Jordan Casteel, Devan, 2014. Oil on canvas, 74 × 54 in (188 × 137.2 cm). Bendit Collection, New York. Courtesy the artist and Casey Kaplan, New York
Join us for a New Perspectives tour that will consider color and the representation of Black people in the paintings of Jordan Casteel and Peter Saul. We will focus on how the artists have chosen to portray Black skin in different tints and shades of blue in select works. Both Casteel and Saul create alternate realities where their subjects’ expressively colored skin encourages us to examine the effects of being historically called a “colored person.” Observing Saul’s paintings featuring iconic Black feminist and Black Power activist Angela Davis, we will contemplate how he utilizes expressionism to critique US politics. Our discussion will highlight the role of context in determining the effectiveness of intended social critique when issued from various points of view. Casteel’s work in figurative portraiture, on the other hand, plays with notions of visibility and transparency. We will reflect on the manner in which she occludes her subjects by painting their skin in blue tones in the Visible Man series (2013–14), and the political and social effect of such a portrayal. Together, we will investigate the representational life of Black folk in these artists’ work by thinking about what happens when Black is rendered blue.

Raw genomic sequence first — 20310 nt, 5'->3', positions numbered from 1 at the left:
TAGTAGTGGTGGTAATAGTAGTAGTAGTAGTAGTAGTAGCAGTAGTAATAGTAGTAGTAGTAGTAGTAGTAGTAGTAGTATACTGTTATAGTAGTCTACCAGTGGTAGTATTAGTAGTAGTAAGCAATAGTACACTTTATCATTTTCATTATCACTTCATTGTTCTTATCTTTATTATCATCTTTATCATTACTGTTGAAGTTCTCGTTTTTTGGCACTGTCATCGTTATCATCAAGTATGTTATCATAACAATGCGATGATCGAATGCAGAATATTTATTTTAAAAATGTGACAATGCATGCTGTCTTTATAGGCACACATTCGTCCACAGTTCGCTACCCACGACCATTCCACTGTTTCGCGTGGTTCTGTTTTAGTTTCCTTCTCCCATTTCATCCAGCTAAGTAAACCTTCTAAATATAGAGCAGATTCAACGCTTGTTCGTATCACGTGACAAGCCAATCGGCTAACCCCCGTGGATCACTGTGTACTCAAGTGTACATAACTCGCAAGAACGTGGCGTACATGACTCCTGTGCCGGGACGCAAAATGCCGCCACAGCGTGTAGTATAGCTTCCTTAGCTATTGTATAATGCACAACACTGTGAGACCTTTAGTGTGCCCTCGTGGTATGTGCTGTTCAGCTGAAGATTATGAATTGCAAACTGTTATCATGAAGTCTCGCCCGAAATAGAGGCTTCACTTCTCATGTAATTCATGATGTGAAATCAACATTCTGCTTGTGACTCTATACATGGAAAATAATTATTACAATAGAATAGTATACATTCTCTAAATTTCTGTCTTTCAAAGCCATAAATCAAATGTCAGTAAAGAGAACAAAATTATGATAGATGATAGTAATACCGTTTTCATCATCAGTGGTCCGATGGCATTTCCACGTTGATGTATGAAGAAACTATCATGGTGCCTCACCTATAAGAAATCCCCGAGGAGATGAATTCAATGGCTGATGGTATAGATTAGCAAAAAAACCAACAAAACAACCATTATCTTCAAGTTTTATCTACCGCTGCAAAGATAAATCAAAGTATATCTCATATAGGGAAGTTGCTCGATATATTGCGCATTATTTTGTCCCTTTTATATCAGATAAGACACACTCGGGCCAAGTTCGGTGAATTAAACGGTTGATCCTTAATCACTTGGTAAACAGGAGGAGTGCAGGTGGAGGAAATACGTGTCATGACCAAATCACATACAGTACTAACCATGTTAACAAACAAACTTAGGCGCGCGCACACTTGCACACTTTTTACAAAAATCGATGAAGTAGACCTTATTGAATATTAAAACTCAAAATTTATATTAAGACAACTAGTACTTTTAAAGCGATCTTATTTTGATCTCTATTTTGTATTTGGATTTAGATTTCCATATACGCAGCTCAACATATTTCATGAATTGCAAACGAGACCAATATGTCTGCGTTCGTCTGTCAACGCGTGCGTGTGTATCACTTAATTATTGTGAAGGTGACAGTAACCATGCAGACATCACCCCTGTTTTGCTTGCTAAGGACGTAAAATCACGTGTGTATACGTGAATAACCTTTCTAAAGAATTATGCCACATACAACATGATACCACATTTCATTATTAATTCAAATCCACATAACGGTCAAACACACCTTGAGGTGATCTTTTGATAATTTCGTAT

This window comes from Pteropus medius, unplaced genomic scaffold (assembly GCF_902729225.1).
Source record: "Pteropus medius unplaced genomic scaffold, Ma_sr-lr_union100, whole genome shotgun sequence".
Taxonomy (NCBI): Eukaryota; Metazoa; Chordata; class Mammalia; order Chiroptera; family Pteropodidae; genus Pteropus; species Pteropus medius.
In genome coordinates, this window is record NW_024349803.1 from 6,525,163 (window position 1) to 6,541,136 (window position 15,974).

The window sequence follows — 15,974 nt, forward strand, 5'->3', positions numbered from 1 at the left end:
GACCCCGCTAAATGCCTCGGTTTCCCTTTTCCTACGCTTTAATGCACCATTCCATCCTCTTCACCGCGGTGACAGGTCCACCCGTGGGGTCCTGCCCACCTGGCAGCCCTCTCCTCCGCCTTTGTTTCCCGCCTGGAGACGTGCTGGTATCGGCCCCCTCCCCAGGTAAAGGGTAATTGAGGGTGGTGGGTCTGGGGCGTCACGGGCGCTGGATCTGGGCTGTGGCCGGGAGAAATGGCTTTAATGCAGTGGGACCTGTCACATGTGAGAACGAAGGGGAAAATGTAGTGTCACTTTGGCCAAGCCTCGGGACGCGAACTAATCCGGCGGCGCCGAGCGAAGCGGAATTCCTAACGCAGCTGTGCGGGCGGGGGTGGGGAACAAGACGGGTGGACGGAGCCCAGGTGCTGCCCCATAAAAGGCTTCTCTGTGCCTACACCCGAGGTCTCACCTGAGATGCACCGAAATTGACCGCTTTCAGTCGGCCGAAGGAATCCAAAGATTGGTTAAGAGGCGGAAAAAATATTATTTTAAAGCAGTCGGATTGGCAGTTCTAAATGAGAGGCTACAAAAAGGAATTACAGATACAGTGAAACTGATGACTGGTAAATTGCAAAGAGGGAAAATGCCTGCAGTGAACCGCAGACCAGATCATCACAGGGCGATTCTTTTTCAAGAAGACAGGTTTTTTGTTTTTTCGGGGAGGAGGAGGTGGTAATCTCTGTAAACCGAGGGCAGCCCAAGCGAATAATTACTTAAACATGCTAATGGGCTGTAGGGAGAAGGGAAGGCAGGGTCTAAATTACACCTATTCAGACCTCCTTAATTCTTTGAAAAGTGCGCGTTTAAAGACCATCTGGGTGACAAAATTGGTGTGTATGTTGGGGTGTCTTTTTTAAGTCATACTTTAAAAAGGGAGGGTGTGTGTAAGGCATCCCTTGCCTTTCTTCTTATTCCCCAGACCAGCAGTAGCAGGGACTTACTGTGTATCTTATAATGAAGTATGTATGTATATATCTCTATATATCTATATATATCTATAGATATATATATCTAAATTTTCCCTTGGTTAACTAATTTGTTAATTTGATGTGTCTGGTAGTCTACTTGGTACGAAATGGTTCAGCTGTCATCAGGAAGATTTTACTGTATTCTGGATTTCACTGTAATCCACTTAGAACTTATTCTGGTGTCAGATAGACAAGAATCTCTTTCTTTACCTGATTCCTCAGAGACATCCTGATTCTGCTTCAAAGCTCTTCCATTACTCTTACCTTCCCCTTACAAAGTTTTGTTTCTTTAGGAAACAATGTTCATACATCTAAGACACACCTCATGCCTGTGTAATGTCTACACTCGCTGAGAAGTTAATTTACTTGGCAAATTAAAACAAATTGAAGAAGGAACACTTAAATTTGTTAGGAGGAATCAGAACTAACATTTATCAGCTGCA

New Perspectives tours are led by a New Museum Teaching Fellow, an emerging scholar in art history or a related field. The topics of the tours are based on the Fellow’s ongoing research and change monthly, engaging participants in uniquely focused examinations of selected objects and installations. troizel d.l. carr, who will lead this tour, is a doctoral candidate in the Department of Performance Studies at New York University.
To read descriptions of current and upcoming New Perspectives tours, please view the calendar. New Perspectives tours are free with Museum admission. Please meet in the Lobby at the time of the tour.
This program is made possible, in part, by public funds from the New York State Council on the Arts with the support of Governor Andrew M. Cuomo and the New York State Legislature, and from the New York City Department of Cultural Affairs in partnership with the City Council.
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